A loss leader is a product or service that is sold at a price below its cost in order to generate other sales. This pricing strategy is commonly used by companies to attract customers and increase overall sales, even if it means selling certain products or services at a loss.
There are several variations of the loss leader strategy, including:
- The “doorbuster” sale, where a company offers a deeply discounted product or service to attract customers to its store or website. This is often used during holiday shopping seasons or other peak times.
- The “bundle” sale, where a company offers a discount on a group of related products or services. This can help customers save money and encourage them to purchase more than they might otherwise.
- The “free trial” offer, where a company provides a limited-time free trial of its product or service in order to encourage customers to try it and potentially become long-term customers.
- The “add-on” sale, where a company offers a discounted or free additional product or service with a purchase. This can help the company upsell to customers and increase overall sales.
Overall, the loss leader strategy is a common pricing tactic that can be effective in attracting customers and generating additional sales. However, it is important for companies to carefully consider the potential risks and benefits of this strategy and ensure that it is aligned with their overall business goals and objectives. Here are more examples.
Loss leaders are commonly used to drive customer traffic to a location. For example, a drug store that sells tissue paper at an unusually low price in order to get customers in the store whereby they may purchase other items.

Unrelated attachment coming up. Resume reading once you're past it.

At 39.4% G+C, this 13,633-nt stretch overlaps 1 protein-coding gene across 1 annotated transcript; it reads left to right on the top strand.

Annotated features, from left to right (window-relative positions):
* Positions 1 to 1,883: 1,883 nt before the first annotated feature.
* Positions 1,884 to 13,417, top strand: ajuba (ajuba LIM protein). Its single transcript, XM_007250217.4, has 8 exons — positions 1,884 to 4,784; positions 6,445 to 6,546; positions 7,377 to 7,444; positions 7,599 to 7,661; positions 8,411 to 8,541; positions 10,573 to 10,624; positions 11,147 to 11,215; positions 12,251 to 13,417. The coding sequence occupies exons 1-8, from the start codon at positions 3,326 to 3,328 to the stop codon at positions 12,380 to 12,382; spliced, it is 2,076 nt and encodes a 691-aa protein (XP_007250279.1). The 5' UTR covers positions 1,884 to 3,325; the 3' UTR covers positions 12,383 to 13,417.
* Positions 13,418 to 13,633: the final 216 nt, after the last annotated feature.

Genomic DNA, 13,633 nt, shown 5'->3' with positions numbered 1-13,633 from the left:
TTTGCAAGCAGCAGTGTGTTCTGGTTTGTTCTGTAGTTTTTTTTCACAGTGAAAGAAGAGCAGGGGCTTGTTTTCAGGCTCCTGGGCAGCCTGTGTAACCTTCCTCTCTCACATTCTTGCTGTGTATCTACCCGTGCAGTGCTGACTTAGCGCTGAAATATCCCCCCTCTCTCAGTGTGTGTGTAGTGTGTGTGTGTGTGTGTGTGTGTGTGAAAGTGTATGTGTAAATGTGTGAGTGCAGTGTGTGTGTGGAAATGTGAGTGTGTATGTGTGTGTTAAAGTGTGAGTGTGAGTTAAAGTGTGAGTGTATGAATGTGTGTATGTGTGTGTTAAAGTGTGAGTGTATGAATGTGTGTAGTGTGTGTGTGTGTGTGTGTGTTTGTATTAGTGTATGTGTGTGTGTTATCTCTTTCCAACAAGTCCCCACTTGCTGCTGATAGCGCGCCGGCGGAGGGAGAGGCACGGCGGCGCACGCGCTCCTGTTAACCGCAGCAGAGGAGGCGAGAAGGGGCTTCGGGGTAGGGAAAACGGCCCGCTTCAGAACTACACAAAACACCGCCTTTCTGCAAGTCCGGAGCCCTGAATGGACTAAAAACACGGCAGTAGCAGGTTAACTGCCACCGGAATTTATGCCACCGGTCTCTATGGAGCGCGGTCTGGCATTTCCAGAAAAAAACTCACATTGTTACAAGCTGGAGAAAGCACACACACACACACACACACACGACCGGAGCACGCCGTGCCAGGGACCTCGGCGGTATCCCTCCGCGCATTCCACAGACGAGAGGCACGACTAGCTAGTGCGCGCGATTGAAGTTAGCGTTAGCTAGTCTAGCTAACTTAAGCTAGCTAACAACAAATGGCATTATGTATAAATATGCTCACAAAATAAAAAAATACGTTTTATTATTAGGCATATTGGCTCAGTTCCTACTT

Foot in the Door
Foot in the door is a classic sales strategy whereby you establish an initial relationship with the customer by giving them a good deal. This relationship is then leveraged to sell more. For example, an IT consulting company that takes on a project at low cost at a large bank in order to greatly expand their relationship with the bank over time.
A loss leader can be used to launch a new business or product. For example, a new ecommerce seller who has no ratings on their profile could sell a popular item at the best price on the platform in order to more quickly establish a reputation.
It can be perceived as false advertising to offer a loss leader but then run out of stock. In order to address this potential compliance and reputational issue, retailers may offer rain checks that allow the customer to obtain the offer at a later date.
Another way to avoid perceptions of false advertising is to specifically list how many units of a loss leader will be available in your promotional materials. For example, an electronics store that will offer a low cost mobile device to the first 50 customers to claim the offer.
Everyday Low Price
A loss leader can be an everyday low price whereby customers know that you have the best price for some item. This is usually a fast moving consumer good that is popular such that it has the power to generate sustained traffic over time. For example, a coffee chain with unusually cheap coffee that makes most of its profits from things that people buy with their coffee such as donuts.
Campaigns that offer a different collectable each day or week in order to drive regular traffic. For example, a gas station that offers collectable items related to a popular summer movie at a very low price.
Offering the loss leader as an add-on such that you must purchase something else in order to qualify. For example, a collectable poster that is only available to people who see a movie.
It is common for restaurants to offer kids meals that are low margin in order to sell to the parents.
Selling samples at a low price in order to give customers experience of your products. For example, in the 1970s it was common for record labels to sell compilation records at a low price in order to promote various artists.
Selling below cost or below a reasonable margin can be considered an anti-competitive practice in some situations. For example, a large retail chain that offers dry cleaning services below cost in order to put local dry cleaners out of business. This may allow them to capture much market share and may be viewed as anti-competitive.
Razors & Blades
Selling a product at a low price that requires regular consumables. For example, selling a printer cheaply that is then very expensive to operate as it requires specialized cartridges.